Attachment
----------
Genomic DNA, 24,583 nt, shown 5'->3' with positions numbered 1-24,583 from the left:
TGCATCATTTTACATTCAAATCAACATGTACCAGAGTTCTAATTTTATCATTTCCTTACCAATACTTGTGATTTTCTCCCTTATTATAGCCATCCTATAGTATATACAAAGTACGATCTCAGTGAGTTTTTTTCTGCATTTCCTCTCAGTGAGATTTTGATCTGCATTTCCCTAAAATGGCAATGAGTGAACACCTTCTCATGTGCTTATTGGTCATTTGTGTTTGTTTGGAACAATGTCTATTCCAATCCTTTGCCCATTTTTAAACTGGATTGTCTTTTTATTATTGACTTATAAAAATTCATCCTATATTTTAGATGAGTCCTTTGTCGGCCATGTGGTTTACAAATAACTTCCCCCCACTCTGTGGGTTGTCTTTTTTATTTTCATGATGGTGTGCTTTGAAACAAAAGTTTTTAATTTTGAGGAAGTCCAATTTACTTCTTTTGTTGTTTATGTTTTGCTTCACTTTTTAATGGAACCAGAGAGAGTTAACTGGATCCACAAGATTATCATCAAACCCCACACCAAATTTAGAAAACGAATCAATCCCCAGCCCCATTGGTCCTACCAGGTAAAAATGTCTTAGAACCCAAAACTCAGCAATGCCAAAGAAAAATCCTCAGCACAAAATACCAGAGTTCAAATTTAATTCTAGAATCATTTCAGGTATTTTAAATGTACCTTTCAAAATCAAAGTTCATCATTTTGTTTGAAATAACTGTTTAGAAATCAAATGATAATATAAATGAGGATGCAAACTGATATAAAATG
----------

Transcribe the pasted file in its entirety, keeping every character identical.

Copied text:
Genomic DNA, 24,583 nt, shown 5'->3' with positions numbered 1-24,583 from the left:
TGCATCATTTTACATTCAAATCAACATGTACCAGAGTTCTAATTTTATCATTTCCTTACCAATACTTGTGATTTTCTCCCTTATTATAGCCATCCTATAGTATATACAAAGTACGATCTCAGTGAGTTTTTTTCTGCATTTCCTCTCAGTGAGATTTTGATCTGCATTTCCCTAAAATGGCAATGAGTGAACACCTTCTCATGTGCTTATTGGTCATTTGTGTTTGTTTGGAACAATGTCTATTCCAATCCTTTGCCCATTTTTAAACTGGATTGTCTTTTTATTATTGACTTATAAAAATTCATCCTATATTTTAGATGAGTCCTTTGTCGGCCATGTGGTTTACAAATAACTTCCCCCCACTCTGTGGGTTGTCTTTTTTATTTTCATGATGGTGTGCTTTGAAACAAAAGTTTTTAATTTTGAGGAAGTCCAATTTACTTCTTTTGTTGTTTATGTTTTGCTTCACTTTTTAATGGAACCAGAGAGAGTTAACTGGATCCACAAGATTATCATCAAACCCCACACCAAATTTAGAAAACGAATCAATCCCCAGCCCCATTGGTCCTACCAGGTAAAAATGTCTTAGAACCCAAAACTCAGCAATGCCAAAGAAAAATCCTCAGCACAAAATACCAGAGTTCAAATTTAATTCTAGAATCATTTCAGGTATTTTAAATGTACCTTTCAAAATCAAAGTTCATCATTTTGTTTGAAATAACTGTTTAGAAATCAAATGATAATATAAATGAGGATGCAAACTGATATAAAATG